The 30-page lawsuit seeks a judgment declaring three sections of HB497 "invalid, null and void."
It also seeks permanent and preliminary injunctions against the state of Utah prohibiting the enforcement of sections 3, 10 and 11 of the law. Section 3 refers to determining immigration status of an individual during a stop or arrest. Section 10 defines and establishes penalties for transporting or harboring "aliens" and Section 11 refers to arrests by police officers.
Tuesday's court action comes after several months of discussions on the new law between state and federal officials, including meetings in Salt Lake City and Washington, D.C. Justice Department officials expect that dialogue to continue, the agency said.
"So much for Shurtleff and the Utah Compact and HB116," said Ron Mortensen, co-founder of the Utah Coalition on Illegal Immigration. "They went back there and said, 'We've been nice guys so don't pick on us on this one.'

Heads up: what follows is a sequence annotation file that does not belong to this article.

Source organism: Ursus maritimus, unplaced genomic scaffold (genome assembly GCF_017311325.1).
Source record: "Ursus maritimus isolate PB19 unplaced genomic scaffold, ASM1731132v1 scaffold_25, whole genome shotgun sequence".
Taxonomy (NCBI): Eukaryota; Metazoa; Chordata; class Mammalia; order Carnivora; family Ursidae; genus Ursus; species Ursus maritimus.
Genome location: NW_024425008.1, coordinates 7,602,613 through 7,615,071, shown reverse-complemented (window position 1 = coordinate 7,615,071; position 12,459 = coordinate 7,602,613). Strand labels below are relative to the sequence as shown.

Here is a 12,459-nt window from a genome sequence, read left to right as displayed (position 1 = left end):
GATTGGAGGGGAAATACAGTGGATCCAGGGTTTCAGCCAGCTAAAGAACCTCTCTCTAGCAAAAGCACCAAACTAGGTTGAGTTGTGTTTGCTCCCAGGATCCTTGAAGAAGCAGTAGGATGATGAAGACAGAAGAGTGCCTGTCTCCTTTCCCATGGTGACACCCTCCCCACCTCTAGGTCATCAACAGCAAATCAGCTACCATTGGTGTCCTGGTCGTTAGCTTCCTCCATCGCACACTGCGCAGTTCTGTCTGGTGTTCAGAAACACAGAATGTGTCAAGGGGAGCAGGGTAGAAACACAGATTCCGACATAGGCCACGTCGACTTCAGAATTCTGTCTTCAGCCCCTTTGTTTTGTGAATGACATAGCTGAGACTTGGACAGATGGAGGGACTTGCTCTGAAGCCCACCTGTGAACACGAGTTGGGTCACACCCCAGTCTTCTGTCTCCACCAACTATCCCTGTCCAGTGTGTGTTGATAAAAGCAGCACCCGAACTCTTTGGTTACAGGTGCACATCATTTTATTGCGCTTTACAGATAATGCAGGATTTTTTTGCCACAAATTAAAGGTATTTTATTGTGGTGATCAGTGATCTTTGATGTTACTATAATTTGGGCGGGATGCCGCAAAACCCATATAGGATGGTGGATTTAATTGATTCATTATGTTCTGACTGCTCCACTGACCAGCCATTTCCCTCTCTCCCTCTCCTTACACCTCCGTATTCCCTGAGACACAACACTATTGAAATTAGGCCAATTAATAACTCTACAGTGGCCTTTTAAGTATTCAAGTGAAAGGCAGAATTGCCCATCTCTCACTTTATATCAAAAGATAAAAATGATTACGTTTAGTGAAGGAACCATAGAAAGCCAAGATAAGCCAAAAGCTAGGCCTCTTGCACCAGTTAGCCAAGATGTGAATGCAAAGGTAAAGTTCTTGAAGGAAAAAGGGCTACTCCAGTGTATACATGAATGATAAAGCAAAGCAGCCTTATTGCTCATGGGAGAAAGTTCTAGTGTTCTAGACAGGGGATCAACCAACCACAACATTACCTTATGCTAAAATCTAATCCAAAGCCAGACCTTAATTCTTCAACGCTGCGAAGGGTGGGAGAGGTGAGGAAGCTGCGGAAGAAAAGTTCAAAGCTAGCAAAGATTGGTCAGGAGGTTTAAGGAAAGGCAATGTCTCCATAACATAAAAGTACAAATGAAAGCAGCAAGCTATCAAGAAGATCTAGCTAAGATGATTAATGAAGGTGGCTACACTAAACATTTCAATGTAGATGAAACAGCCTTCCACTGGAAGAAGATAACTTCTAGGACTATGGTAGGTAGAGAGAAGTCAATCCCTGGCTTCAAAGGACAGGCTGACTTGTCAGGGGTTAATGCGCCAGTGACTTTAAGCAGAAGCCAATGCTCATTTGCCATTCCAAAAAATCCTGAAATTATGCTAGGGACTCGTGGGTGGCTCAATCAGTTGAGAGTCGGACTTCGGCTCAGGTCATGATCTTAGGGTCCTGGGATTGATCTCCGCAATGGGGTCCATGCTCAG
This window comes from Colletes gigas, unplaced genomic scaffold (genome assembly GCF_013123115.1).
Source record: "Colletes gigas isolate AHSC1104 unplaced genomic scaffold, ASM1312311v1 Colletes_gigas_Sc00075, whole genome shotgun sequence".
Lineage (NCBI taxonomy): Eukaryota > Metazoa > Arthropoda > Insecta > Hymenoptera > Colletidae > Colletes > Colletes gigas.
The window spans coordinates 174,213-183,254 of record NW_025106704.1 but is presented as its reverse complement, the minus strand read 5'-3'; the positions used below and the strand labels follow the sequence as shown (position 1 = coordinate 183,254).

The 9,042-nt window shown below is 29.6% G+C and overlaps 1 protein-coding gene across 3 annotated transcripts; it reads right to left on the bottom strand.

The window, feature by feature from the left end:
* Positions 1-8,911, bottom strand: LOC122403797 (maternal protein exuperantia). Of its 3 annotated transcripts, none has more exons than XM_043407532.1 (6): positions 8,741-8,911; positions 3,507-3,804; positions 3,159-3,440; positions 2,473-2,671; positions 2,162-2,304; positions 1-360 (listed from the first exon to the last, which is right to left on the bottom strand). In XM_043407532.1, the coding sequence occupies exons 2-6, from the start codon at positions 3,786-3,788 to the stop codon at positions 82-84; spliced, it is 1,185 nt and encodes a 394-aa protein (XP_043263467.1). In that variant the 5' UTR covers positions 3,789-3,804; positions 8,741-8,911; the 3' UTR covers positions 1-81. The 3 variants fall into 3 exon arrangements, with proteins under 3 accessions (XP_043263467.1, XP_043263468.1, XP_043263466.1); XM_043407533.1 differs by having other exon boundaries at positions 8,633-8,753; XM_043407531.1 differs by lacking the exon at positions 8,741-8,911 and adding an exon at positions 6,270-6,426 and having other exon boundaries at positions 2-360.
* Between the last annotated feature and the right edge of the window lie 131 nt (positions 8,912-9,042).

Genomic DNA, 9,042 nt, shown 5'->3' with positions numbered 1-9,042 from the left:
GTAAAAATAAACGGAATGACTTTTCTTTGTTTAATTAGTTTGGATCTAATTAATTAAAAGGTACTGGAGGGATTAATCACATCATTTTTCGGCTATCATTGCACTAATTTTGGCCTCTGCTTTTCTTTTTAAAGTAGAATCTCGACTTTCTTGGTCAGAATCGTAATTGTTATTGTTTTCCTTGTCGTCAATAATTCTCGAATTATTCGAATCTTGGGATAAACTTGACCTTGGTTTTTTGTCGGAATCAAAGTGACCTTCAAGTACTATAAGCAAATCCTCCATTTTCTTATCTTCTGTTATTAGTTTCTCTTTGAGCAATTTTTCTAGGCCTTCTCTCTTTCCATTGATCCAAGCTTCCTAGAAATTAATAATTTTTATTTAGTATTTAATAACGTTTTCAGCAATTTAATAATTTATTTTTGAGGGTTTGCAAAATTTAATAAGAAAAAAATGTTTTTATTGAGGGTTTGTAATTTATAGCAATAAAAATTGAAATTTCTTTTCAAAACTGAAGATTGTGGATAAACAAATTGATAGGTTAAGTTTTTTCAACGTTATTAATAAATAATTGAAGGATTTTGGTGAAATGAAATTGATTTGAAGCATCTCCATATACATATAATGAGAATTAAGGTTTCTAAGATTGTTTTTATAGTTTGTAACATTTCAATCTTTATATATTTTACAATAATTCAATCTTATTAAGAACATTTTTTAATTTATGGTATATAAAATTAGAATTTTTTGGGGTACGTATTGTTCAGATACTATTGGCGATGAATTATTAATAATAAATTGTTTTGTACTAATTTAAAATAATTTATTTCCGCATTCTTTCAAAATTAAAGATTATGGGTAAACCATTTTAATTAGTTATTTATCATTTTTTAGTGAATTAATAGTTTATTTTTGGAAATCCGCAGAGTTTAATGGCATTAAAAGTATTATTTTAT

"It doesn't look like the Utah Compact and HB116 bought off the Obama administration," he said.
Rep. Stephen Sandstrom, R-Orem, sponsor of HB497, said he was disappointed by the filing of the lawsuit. He met with DOJ officials a few weeks ago and said he was "fairly encouraged" then that they would not go forward with the lawsuit because of differences between Utah's law and those that already have been challenged.
"They acknowledged there was a different spirit to the bill. It was more prudent and, at the same time, effective," Sandstrom said, blaming political pressure from the Obama administration.
Shurtleff has had a number of meetings with DOJ officials in recent months attempting to head off a lawsuit. He said recently, however, that it was likely that the federal government would intervene in the matter because it was under increasing pressure.
Along with HB497, state lawmakers also approved HB116 in the past legislative session that would establish a guest worker program for illegal immigrants. A group of conservative Republicans is working to repeal the law and replace it.
The ACLU and National Immigration Law Center filed a complaint in May on behalf of several individuals and organizations, including Utah Coalition of La Raza and the Latin American Chamber of Commerce. A temporary restraining order was issued to stop the law from taking effect in mid-May.